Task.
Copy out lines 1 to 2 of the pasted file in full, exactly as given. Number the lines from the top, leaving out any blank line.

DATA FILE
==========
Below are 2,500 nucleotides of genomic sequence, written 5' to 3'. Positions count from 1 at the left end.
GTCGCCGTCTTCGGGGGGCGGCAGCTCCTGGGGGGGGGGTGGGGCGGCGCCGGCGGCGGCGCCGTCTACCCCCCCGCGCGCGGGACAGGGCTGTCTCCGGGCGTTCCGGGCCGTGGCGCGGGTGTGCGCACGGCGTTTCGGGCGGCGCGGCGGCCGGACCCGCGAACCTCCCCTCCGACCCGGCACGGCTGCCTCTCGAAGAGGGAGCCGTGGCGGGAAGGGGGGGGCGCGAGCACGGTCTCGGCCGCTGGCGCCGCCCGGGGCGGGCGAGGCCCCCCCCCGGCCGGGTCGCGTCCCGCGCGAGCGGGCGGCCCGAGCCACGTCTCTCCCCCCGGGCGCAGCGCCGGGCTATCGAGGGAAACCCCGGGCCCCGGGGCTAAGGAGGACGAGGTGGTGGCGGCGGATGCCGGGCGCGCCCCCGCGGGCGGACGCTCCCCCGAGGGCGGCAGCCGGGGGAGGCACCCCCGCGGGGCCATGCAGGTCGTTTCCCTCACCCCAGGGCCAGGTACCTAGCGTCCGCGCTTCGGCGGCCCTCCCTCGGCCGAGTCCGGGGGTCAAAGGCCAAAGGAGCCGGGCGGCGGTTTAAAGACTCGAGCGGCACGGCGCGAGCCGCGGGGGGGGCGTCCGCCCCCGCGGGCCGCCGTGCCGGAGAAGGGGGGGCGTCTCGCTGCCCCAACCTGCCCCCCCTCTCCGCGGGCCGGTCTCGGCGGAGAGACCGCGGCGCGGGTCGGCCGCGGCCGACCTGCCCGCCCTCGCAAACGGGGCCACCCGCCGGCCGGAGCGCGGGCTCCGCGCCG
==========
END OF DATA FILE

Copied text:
Below are 2,500 nucleotides of genomic sequence, written 5' to 3'. Positions count from 1 at the left end.
GTCGCCGTCTTCGGGGGGCGGCAGCTCCTGGGGGGGGGGTGGGGCGGCGCCGGCGGCGGCGCCGTCTACCCCCCCGCGCGCGGGACAGGGCTGTCTCCGGGCGTTCCGGGCCGTGGCGCGGGTGTGCGCACGGCGTTTCGGGCGGCGCGGCGGCCGGACCCGCGAACCTCCCCTCCGACCCGGCACGGCTGCCTCTCGAAGAGGGAGCCGTGGCGGGAAGGGGGGGGCGCGAGCACGGTCTCGGCCGCTGGCGCCGCCCGGGGCGGGCGAGGCCCCCCCCCGGCCGGGTCGCGTCCCGCGCGAGCGGGCGGCCCGAGCCACGTCTCTCCCCCCGGGCGCAGCGCCGGGCTATCGAGGGAAACCCCGGGCCCCGGGGCTAAGGAGGACGAGGTGGTGGCGGCGGATGCCGGGCGCGCCCCCGCGGGCGGACGCTCCCCCGAGGGCGGCAGCCGGGGGAGGCACCCCCGCGGGGCCATGCAGGTCGTTTCCCTCACCCCAGGGCCAGGTACCTAGCGTCCGCGCTTCGGCGGCCCTCCCTCGGCCGAGTCCGGGGGTCAAAGGCCAAAGGAGCCGGGCGGCGGTTTAAAGACTCGAGCGGCACGGCGCGAGCCGCGGGGGGGGCGTCCGCCCCCGCGGGCCGCCGTGCCGGAGAAGGGGGGGCGTCTCGCTGCCCCAACCTGCCCCCCCTCTCCGCGGGCCGGTCTCGGCGGAGAGACCGCGGCGCGGGTCGGCCGCGGCCGACCTGCCCGCCCTCGCAAACGGGGCCACCCGCCGGCCGGAGCGCGGGCTCCGCGCCG